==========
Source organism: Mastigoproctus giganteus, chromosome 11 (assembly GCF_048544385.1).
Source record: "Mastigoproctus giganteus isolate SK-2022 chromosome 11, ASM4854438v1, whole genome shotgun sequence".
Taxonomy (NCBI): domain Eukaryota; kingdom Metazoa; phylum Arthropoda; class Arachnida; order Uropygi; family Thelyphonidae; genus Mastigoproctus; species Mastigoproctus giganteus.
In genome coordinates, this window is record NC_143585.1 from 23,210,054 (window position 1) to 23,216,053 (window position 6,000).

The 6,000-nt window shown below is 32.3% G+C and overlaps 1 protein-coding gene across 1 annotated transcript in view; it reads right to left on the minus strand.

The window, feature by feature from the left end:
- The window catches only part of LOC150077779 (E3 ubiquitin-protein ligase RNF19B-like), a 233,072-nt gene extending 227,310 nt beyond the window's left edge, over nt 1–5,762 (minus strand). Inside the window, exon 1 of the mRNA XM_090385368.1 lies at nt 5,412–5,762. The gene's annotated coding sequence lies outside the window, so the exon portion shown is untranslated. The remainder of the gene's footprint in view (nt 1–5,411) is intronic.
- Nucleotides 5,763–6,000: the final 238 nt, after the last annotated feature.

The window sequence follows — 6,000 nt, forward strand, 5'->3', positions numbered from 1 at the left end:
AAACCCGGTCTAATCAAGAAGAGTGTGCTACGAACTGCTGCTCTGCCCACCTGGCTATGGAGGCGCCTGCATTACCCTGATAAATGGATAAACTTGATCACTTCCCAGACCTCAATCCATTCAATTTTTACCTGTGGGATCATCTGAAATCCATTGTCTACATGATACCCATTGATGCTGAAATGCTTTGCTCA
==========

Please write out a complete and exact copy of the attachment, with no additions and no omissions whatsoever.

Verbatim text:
Source organism: Mastigoproctus giganteus, chromosome 11 (assembly GCF_048544385.1).
Source record: "Mastigoproctus giganteus isolate SK-2022 chromosome 11, ASM4854438v1, whole genome shotgun sequence".
Taxonomy (NCBI): domain Eukaryota; kingdom Metazoa; phylum Arthropoda; class Arachnida; order Uropygi; family Thelyphonidae; genus Mastigoproctus; species Mastigoproctus giganteus.
In genome coordinates, this window is record NC_143585.1 from 23,210,054 (window position 1) to 23,216,053 (window position 6,000).

The 6,000-nt window shown below is 32.3% G+C and overlaps 1 protein-coding gene across 1 annotated transcript in view; it reads right to left on the minus strand.

The window, feature by feature from the left end:
- The window catches only part of LOC150077779 (E3 ubiquitin-protein ligase RNF19B-like), a 233,072-nt gene extending 227,310 nt beyond the window's left edge, over nt 1–5,762 (minus strand). Inside the window, exon 1 of the mRNA XM_090385368.1 lies at nt 5,412–5,762. The gene's annotated coding sequence lies outside the window, so the exon portion shown is untranslated. The remainder of the gene's footprint in view (nt 1–5,411) is intronic.
- Nucleotides 5,763–6,000: the final 238 nt, after the last annotated feature.

The window sequence follows — 6,000 nt, forward strand, 5'->3', positions numbered from 1 at the left end:
AAACCCGGTCTAATCAAGAAGAGTGTGCTACGAACTGCTGCTCTGCCCACCTGGCTATGGAGGCGCCTGCATTACCCTGATAAATGGATAAACTTGATCACTTCCCAGACCTCAATCCATTCAATTTTTACCTGTGGGATCATCTGAAATCCATTGTCTACATGATACCCATTGATGCTGAAATGCTTTGCTCA